Hunting for new antibacterial targets using natural toxin reservoirs

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Despite constant efforts to develop new antibiotics, levels of antibiotic resistance continue to increase. While many avenues for the development of new drugs have been investigated, it remains unclear which bacterial cell components make the best targets for novel antibiotic therapies. Since bacteria can provide the answers, why not ask them directly? At the end of the day, they have fought each other for billions of years and surely know what are the most effective targets to hit in order to kill competitors. I joined the lab of Professor Alain Filloux at Imperial College London on a Marie Sklodowska-Curie Postdoctoral Fellowship to work on a very effective bacterial weapon, the type VI secretion system (T6SS), which delivers a multitude of lethal toxins into neighbouring bacteria. We had the idea to identify uncharacterized T6SS toxins to discover bacterial targets that have not yet been exploited for antibiotic development. To do so, we opted for a global genomics-based approach and chose to initially focus on one of the three T6SS machines of the opportunistic pathogen Pseudomonas aeruginosa.

The T6SS is a molecular antibacterial weapon that essentially fires poisonous arrows encapsulated within a contractile sheath. With each extension and subsequent contraction of the sheath, the arrow’s spike facilitates the puncturing of neighbouring bacterial membranes, followed by the delivery of the attached toxins into the prey. To avoid self-intoxication or killing of sister cells, a cognate immunity protein is associated with each T6SS toxin and is usually encoded adjacent to the toxin gene.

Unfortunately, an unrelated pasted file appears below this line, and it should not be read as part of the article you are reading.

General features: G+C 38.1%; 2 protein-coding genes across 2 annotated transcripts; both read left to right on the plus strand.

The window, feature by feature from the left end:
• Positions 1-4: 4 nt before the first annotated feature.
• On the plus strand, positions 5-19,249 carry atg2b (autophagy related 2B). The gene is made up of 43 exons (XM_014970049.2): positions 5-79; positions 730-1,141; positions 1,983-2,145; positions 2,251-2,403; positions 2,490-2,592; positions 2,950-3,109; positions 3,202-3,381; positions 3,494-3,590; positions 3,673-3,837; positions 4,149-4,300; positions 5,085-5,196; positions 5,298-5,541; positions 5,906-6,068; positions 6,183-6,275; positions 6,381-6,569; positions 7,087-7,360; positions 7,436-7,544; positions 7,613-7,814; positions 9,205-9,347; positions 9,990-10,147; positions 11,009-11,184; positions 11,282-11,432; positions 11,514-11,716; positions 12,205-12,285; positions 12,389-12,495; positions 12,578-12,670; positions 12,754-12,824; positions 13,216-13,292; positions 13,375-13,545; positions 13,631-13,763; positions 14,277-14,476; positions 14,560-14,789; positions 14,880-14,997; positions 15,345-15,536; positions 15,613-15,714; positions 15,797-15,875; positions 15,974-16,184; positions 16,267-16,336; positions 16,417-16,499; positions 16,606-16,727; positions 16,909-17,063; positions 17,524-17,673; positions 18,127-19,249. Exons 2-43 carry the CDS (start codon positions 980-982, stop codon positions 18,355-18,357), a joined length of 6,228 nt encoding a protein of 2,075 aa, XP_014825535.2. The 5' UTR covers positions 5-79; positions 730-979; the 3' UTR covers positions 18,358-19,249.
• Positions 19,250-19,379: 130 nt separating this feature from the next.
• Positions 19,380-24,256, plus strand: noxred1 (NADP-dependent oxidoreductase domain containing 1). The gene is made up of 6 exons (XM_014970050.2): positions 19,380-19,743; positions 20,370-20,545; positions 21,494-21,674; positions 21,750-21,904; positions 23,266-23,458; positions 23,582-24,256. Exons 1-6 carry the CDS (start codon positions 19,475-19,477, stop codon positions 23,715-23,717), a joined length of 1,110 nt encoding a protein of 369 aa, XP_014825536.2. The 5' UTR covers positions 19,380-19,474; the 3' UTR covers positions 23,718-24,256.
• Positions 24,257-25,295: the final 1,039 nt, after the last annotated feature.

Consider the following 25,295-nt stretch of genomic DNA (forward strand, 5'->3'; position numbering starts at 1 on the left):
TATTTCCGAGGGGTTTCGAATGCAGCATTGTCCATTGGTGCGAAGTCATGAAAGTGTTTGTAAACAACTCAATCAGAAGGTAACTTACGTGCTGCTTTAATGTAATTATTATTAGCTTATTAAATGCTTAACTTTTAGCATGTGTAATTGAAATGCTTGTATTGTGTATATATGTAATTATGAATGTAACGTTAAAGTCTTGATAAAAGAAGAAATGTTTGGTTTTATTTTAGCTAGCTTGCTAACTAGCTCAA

This means, that discovery of new immunity genes could points us towards their neighbouring, also novel, toxin genes. We chose to pursue our goal using a global genomics approach called transposon directed insertion-site sequencing (TraDIS). This technique involves the generation of pooled high-density transposon mutant libraries (in our case around 2 million mutants per library), followed by mass-paralleled next generation sequencing, which allows identification of sites of transposon insertion in all mutants. We constructed two P. aeruginosa libraries; one had an active T6SS and therefore the lack of any immunity gene would be deleterious, while the other had an inactive T6SS, so lack of immunity genes would be tolerated. We then compared the relative frequencies of transposon insertions between the two libraries, looking for mutants that were only recovered in the T6SS-inactive library.

This worked nicely and we were able to identify most known immunity genes of the T6SS machine we were working with. We also discovered new putative immunity genes and chose to further characterize one of them (tsi8) along with its adjacent putative toxin gene (tse8; type six exported 8).